Claire went out to the kitchen, but Luke wasn’t hungry. He went to the big wing chair and sat by the Christmas tree again. It was too bad money didn’t grow on trees, like his father always said, or maybe he could just reach out and pull off a quarter here, a dime there and give it to Sister Carmella for the Pagan Baby Fund and still be able to buy Bandit on the way home from school.
But then his eyes drifted to the other side of the living room, to the big porcelain slipper above the piano. The slipper, he knew, was always full of pennies and nickels and even dimes their mother had found around the house or their father had dumped when he emptied the loose change from his pockets. The money grew and grew in the slipper until there was enough to buy a Christmas tree each year, sometimes as much as 10 bucks.
Luke wondered how much money was in there now. He was curious, that’s all. He wasn’t planning to take the money.
Oh, no, not that at all.
He slipped off the chair and went across the room to the piano. He listened first. His mother was still upstairs, trying to calm Bethie. He could hear stupid Claire in the kitchen, too, clanking her spoon around her cereal bowl as she ate, the way she did every morning at breakfast.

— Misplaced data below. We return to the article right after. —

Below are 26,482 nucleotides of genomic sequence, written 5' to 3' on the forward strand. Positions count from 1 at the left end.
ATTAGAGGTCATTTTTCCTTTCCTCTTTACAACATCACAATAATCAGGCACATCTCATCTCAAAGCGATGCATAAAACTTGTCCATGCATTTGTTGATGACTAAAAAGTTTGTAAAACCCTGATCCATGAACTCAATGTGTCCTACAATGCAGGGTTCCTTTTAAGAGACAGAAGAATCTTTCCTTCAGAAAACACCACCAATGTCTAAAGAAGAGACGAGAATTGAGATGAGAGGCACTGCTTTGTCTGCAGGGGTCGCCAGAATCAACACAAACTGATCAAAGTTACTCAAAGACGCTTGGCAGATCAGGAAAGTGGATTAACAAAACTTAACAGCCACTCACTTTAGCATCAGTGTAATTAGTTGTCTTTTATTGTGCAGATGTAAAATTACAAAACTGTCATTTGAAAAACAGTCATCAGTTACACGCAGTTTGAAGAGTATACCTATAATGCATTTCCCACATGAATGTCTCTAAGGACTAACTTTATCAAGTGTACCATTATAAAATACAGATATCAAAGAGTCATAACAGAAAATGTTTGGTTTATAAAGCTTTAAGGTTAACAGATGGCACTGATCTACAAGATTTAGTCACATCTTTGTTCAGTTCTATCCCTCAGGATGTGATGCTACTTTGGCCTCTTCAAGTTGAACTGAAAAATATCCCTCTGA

He stepped up onto the piano bench and, careful to keep his balance, picked up the slipper. It wasn’t heavy at all, maybe even empty, but when he turned it over into his hand a bunch of coins slipped out, including a big nickel that fell smack on the wooden floor. He quickly put the slipper back, but by this time Claire was in the room staring at him.
“What are you doing?” she demanded in the same tone her mother used. She was clutching Tabitha in her arms.
“None of your beeswax.”
“What’s in your hand?”
He stuffed the change into his right pocket.
Claire’s mouth dropped with the sheer horror of it all. “I’m telling,” she said, and quickly turned and headed for the stairs. Luke gave chase and tackled her in the hallway. He was on her back when he clamped his hand over her mouth.
“Shut up,” he whispered in her ear. “Just shut up. I’m going to return it. I promise. I’m going to return it.”
“You stole it!” she shouted through his hand.
“No, I didn’t. I’m borrowing it, I tell you – until it snows. That’s all. And you better not tell Mom or I’ll … I’ll …” He grabbed Tabitha from her outstretched arms. “I’ll throw Tabitha down a sewer and tell Mom you lost it.”
Claire got away from him and tried to grab back her doll. He dangled it above her head, then started for the kitchen door.
“No, no, no!” she cried. “Not my Tabitha!”
He came back to her and squeezed her arm. He was still holding the doll above her head. “You better not say a word to Mom. You hear me? Not a word.”